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Did the kefir make them even lighter than usual?   

I think they look delicious. If you had invited me over for breakfast, I would have scarfed down a few. Even more if you had thrown in a few walnuts.

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1 hour ago, prasantrin said:

Did the kefir make them even lighter than usual?   

I think they look delicious. If you had invited me over for breakfast, I would have scarfed down a few. Even more if you had thrown in a few walnuts.

I don't really know if they were lighter than usual, since usual doesn't happen very often, and I can't remember the last time I did.

But - they were really good, as far as pancakes go. We each ate 4, and then I made the rest of the batch and we had 3 more a piece. I actually use kefir in place of buttermilk pretty much wherever buttermilk is called for; ity's usually stocked, whereas buttermilk isn't. I have the powdered buttermilk on hand, but that's for really special occasions!

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A rare Sunday morning where we weren't running out to one of the boy's sporting activities (rain delay) meant I actually had time to make breakfast. Buttermilk pancakes!!! With bourbon-barrel aged maple syrup for me. (regular maple syrup for everyone else) 

 

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Have you ever said to yourself, Sylvia (assuming your name is Sylvia), you know what would improve matzoh brei? A slightly runny yolk.

IMG_7431.jpg.0838de6346efb89e549ee2cf31be3da1.jpg

This took a few tries to get right. The matzoh is spiced, for a Passover-friendly fattoush salad. I made it about 3 weeks ago when my family came over for brunch, and no one liked it but me. So there was a lot left over.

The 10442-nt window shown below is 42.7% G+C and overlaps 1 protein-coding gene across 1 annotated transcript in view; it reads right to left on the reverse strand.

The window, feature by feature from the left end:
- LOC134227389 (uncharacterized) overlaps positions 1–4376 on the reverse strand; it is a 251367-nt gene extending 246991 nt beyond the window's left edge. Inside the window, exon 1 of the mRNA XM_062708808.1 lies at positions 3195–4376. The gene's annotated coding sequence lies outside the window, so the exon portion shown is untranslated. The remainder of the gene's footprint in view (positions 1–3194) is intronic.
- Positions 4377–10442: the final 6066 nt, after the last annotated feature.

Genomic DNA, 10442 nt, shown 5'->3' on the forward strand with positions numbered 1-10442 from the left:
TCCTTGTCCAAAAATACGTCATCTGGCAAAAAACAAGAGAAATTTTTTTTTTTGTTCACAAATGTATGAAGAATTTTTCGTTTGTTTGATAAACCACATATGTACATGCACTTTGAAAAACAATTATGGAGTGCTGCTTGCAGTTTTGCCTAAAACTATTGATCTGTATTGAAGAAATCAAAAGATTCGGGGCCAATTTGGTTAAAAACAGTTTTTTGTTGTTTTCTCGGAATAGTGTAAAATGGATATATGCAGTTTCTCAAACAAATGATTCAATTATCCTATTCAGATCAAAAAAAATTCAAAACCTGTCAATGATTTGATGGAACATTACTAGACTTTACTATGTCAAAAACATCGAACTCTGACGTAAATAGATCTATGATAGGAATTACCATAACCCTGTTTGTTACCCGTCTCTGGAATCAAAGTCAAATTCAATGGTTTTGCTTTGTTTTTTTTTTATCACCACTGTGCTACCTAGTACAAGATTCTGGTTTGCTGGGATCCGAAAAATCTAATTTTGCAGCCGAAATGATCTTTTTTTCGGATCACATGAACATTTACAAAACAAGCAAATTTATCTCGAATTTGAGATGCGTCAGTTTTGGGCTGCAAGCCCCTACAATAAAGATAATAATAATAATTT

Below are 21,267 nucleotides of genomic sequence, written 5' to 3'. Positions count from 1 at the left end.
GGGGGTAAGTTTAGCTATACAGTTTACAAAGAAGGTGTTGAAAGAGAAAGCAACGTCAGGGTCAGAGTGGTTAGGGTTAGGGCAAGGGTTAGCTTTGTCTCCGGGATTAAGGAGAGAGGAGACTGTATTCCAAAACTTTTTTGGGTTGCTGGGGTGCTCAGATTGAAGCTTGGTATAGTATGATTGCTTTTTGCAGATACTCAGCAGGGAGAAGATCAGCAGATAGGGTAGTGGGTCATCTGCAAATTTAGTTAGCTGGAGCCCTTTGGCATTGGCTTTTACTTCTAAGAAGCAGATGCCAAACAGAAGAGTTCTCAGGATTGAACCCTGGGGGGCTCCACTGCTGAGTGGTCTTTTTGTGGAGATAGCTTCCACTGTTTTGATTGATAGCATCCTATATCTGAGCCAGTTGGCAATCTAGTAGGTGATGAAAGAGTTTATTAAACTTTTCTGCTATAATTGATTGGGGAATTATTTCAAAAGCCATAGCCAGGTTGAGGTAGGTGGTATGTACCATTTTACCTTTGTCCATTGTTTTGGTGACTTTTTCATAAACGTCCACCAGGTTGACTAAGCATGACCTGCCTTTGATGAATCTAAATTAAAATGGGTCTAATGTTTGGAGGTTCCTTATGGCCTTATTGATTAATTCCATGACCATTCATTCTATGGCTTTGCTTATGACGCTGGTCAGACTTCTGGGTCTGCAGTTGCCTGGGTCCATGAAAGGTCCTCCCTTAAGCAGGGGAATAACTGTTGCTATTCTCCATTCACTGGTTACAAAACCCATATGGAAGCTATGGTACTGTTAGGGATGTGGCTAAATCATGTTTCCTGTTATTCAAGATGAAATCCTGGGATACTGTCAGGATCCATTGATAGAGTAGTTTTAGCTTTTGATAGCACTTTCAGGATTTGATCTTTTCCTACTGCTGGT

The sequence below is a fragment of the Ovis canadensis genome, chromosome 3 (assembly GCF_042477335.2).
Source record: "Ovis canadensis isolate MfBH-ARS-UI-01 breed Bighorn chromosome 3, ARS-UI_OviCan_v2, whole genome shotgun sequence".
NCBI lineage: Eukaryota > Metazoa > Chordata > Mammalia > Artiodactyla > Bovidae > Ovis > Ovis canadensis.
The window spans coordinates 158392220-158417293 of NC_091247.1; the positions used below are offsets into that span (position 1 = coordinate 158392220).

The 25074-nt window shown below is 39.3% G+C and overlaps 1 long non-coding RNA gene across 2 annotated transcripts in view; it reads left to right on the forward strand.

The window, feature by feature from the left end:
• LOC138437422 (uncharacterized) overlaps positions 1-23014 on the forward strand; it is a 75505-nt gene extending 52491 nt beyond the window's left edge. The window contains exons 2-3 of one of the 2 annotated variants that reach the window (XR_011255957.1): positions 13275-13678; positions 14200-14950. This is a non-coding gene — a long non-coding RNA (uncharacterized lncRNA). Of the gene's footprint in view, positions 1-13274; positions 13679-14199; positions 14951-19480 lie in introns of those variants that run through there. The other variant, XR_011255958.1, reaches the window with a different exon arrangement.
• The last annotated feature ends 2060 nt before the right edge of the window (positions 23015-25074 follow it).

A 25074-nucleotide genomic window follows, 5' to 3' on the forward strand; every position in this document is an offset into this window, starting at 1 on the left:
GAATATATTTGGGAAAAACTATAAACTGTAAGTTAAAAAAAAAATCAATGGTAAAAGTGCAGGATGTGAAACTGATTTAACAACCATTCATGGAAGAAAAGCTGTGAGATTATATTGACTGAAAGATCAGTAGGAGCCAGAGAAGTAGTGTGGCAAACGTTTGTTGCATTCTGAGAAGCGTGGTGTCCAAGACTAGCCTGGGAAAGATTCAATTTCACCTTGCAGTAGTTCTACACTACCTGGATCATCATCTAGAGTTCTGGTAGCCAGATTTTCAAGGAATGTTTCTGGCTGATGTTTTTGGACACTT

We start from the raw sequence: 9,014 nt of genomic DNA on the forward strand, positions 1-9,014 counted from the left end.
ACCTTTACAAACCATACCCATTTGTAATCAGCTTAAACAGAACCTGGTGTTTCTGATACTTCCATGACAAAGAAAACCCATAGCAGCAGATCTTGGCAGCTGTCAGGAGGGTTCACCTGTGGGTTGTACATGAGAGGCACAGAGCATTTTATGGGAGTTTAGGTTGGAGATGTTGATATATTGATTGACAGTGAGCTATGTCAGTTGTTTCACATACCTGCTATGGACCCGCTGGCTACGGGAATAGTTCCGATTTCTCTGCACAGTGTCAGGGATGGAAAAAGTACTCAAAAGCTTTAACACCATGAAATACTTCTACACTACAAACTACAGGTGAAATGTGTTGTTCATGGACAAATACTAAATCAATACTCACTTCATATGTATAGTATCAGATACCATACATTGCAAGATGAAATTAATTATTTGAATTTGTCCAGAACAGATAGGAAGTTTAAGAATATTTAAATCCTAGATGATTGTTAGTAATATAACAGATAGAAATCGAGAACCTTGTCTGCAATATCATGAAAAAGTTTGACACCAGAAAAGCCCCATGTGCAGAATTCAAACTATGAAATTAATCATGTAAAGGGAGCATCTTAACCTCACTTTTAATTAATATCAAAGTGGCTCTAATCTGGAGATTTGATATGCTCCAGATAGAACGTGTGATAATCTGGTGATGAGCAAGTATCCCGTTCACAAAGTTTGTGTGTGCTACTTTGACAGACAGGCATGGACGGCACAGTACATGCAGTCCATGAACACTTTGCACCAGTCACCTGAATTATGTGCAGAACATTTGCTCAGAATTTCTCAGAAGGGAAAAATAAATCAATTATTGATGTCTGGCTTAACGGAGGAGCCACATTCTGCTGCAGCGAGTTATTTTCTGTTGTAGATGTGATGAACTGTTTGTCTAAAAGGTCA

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Mine, either. But she didn't have to be - my grandfather had very simple tastes. He was perfectly happy with a bowl of sour cream and a banana, or some nearly salt-less chicken soup.

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15 hours ago, small h said:

Mine, either. But she didn't have to be - my grandfather had very simple tastes. He was perfectly happy with a bowl of sour cream and a banana

One of (the sour cream and banana) my (maternal) grandfather's favorite things.  Along with vaser aun milkh mit tsuker. I think he might've waved a tea bag near the vaser, and used that same tea bag like a dozen times.

 

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2 hours ago, joethefoodie said:

I think he might've waved a tea bag near the vaser, and used that same tea bag like a dozen times.

We're pretty sure that's how my grandmother made chicken soup, only with a chicken instead of a teabag.

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20 hours ago, small h said:

... my grandfather had very simple tastes. He was perfectly happy with a bowl of sour cream and a banana, or some nearly salt-less chicken soup.

Simple tastes are one thing.   Bad cooking is another.   It sounds like your grandmother cooked well if simply.   You can always add salt at table; you can't take it out.

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There were a few things she made well, but on the whole, she was not a good cook. One Thanksgiving, she cut up the turkey and boiled it, because she was doing something else with the oven. Dessert was always orange or green jello made in an old Nescafe jar so that it tasted like instant coffee. She did make this concoction with matzoh farfel and honey that I had an unnatural love for, though.

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